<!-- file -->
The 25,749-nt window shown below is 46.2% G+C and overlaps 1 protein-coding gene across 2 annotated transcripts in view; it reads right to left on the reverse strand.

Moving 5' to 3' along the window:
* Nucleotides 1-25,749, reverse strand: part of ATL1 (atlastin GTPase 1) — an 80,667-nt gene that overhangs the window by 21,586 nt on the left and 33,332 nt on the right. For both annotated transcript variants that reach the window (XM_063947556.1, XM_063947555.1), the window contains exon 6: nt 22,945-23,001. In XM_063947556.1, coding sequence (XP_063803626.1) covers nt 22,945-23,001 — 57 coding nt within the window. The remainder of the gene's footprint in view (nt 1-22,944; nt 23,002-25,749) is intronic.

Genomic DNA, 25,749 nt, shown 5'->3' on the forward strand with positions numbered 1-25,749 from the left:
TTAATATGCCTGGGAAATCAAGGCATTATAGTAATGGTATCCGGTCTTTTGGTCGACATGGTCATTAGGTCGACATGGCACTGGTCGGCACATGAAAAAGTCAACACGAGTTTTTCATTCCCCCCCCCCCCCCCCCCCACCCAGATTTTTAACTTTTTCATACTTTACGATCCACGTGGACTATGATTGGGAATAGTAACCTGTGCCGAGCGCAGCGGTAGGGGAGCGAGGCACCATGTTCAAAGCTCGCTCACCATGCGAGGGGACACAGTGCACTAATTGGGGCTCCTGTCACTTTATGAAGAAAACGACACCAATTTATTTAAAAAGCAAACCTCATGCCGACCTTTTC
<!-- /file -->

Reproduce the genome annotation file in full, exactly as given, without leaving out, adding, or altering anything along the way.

The 25,749-nt window shown below is 46.2% G+C and overlaps 1 protein-coding gene across 2 annotated transcripts in view; it reads right to left on the reverse strand.

Moving 5' to 3' along the window:
* Nucleotides 1-25,749, reverse strand: part of ATL1 (atlastin GTPase 1) — an 80,667-nt gene that overhangs the window by 21,586 nt on the left and 33,332 nt on the right. For both annotated transcript variants that reach the window (XM_063947556.1, XM_063947555.1), the window contains exon 6: nt 22,945-23,001. In XM_063947556.1, coding sequence (XP_063803626.1) covers nt 22,945-23,001 — 57 coding nt within the window. The remainder of the gene's footprint in view (nt 1-22,944; nt 23,002-25,749) is intronic.

Genomic DNA, 25,749 nt, shown 5'->3' on the forward strand with positions numbered 1-25,749 from the left:
TTAATATGCCTGGGAAATCAAGGCATTATAGTAATGGTATCCGGTCTTTTGGTCGACATGGTCATTAGGTCGACATGGCACTGGTCGGCACATGAAAAAGTCAACACGAGTTTTTCATTCCCCCCCCCCCCCCCCCCCACCCAGATTTTTAACTTTTTCATACTTTACGATCCACGTGGACTATGATTGGGAATAGTAACCTGTGCCGAGCGCAGCGGTAGGGGAGCGAGGCACCATGTTCAAAGCTCGCTCACCATGCGAGGGGACACAGTGCACTAATTGGGGCTCCTGTCACTTTATGAAGAAAACGACACCAATTTATTTAAAAAGCAAACCTCATGCCGACCTTTTC